It is at the root of why we suffer, and it's not a metaphor, but a real thing. A sort of spiritual cancer with which we were never designed to live. Things in this world were never intended to be good enough. It's an amazing discovery to the person who has always supposed that things- be they monetary, physical, emotional, spiritual, relational, personal- were all there was to accumulate in life. But none of them- even if successfully mastered or coped with- fill the heart.

"Things were made for man's use, but they were always meant to be external to the man, and subservient to him. In the deep heart of the man was a shrine where none but God was worthy to come. Within him was God; without, a thousand gifts which God had showered upon him. Our woes began when God was forced out of His central shrine and things were allowed to enter." -AW Tozer

When we mistake what God has given us for God Himself, it's a kind of idolatry of something that's close but can't really fill the void; it seems like a seamless exchange but is actually deadly to our soul. It is not living as an artist (all I really personally want) that is the thing I love, but the Giver of the thing. It is not the mountains that I really love, but the Giver of that thing. It is never the thing that satisfies. I notice now this will be one of the most important realizations I ever make: that there is a specific, characteristic, knowable something- some One- who is alone worthy of filling the void my human heart had always tried to fill itself, with things.
It's been a weird, glorious, wonderful journey these past few years to move closer to that, to the source, than to the mere things that come from it.

There has been a reorientation of the depth of every blessing- even those that seemed like curses. It is not so much that 'becoming a Christian' is the thing that did it; it is more that 'opening my eyes to the reality of my design, the way I was intended to live' that drove me, gradually, to Christianity. It was not a choice of one religion or path over the other; it was a truth arrived at once I saw myself- or let myself be seen- for real, nothing hidden; everything- good and horribly ugly- in the light. Our God isn't interested in the non-transparency we've been taught is acceptable.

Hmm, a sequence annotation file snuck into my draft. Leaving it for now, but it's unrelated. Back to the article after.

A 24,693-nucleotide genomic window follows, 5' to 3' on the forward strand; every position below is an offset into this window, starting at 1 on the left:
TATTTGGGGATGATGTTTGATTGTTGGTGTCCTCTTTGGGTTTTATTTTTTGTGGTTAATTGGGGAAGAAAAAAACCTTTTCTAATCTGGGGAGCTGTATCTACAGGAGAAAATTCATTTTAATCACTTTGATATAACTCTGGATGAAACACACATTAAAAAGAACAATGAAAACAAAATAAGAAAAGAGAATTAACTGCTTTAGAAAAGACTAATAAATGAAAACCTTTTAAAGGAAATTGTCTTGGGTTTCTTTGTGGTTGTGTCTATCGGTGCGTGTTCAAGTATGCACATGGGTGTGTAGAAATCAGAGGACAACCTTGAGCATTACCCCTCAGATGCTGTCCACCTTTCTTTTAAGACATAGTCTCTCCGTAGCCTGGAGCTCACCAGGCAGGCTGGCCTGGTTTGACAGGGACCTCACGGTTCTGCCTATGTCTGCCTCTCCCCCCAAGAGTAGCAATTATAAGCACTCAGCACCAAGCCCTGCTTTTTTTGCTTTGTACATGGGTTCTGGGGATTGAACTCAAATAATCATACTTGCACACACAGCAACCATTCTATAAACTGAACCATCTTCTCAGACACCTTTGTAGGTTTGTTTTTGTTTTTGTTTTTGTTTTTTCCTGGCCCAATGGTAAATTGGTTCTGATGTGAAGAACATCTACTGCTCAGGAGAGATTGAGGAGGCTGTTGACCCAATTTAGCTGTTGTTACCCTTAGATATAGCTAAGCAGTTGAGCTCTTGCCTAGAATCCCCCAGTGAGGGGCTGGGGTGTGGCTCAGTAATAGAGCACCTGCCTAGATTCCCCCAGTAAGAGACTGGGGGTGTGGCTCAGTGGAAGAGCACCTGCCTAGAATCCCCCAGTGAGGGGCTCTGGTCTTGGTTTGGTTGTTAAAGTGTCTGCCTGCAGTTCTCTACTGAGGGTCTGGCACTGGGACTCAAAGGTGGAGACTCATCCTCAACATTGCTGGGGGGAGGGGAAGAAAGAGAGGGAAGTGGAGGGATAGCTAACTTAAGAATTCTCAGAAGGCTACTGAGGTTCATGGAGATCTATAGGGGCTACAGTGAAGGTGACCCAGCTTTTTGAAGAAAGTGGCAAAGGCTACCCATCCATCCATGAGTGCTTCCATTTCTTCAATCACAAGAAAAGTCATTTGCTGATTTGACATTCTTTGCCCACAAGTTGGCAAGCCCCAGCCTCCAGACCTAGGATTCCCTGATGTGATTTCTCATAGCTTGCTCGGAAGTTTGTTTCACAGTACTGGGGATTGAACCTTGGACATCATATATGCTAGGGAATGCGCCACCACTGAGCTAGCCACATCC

It's not, like I thought, the absence of God that is the opposite of faith, but idolatry: making something else (usually our selves, enlightened as they can become) a stand-in for God, an idol; I realize now it is not a question of do I worship, but what do I worship. Myself and every last one of us, by way of being human, lets something (maybe money, maybe success, maybe religion, maybe a practice, maybe a ritual, maybe 'the next best thing;' maybe our anger, sadness, self-constructed identity) hold the spot in our hearts that only God can satisfactorily and reliably fill.

It is our nature to possess until we see to Whom we ourselves belong. Nothing has driven out of my heart the idea that I will one day 'master life' or overcome every shortcoming by trying harder like accepting into my heart the spirit of a God who can.
I am no longer convinced that fighting for my worth, power, or status actually gives me any- really. Maybe in the eyes of other people- but (humbling as it is) that doesn't matter. I am no longer convinced that rebelling against 'what I think is badness' is as powerful a lifestyle as 'accepting pure goodness.' There is something entirely freeing about a human heart satisfied in God instead of things: things being religion, things being philosophies; being money, acceptance, intellect, or whatever else we harbor as our ultimate source of worth or known-ness. 

I'm learning that at varying times in our lives, we have demons to fight and struggles to overcome, and also that it's not only too much effort for control if we try to do it alone, but much more effective to spend our lives pursuing love than battling with darkness. There are a lot of ways to navigate through the darkness of life- but Light breaks darkness best

We could spend our lives fighting against negative things- or loving and passionately pursuing beautiful ones; what we give our mental energy (and heart energy) to determines everything about who we become and who we believe we are. I have always believed, I think, in the deepest part of myself, that nothing is really random; that the force I used to call 'the universe' was connecting a story for me for my life; and that everything that happened happened for a reason. 

There was a little hope in that perspective that had a lot of room to get bigger. And it has.
There's a world of hope in understanding who God wants me to be even when I don't understand myself what I want to be, or who I could be, or what's ahead. There has been no transformation like coming out of the darkness and deciding to walk in the light, into the person and the life I was really designed for- not just on the outside, the appearance; but on the inside, in regards to the position of my heart. From here, a true, peaceful life flows. 

Tozer writes: "Jesus calls us to his rest, and meekness is His method. The meek man cares not at all who is greater than he, for he has long ago decided that the esteem of the world is not worth the effort." 

There is freedom so ultimate and everlasting when the rewards of this world and the validation of people in it are realized as 'not enough.' It not only gives us the space to pursue and live our dreams and truest life, but it lays- without the effort of trying- a path for others who happen to be in our lives by hopefully inspiring them through example: not the example of doing any particular thing or achieving something specific or having 'success' or notoriety, but the example of what it looks like to walk through the world being seen, being known; being accounted for and loved: not by people, not by the universe, but by a loving, intimate, relationship-seeking Creator. 

It turns out that we find what we are truly looking for not when we find it, not when we first lay our eyes upon it or when it actually manifests and becomes seen to us- but once we learn with our heart to identify exactly what it is.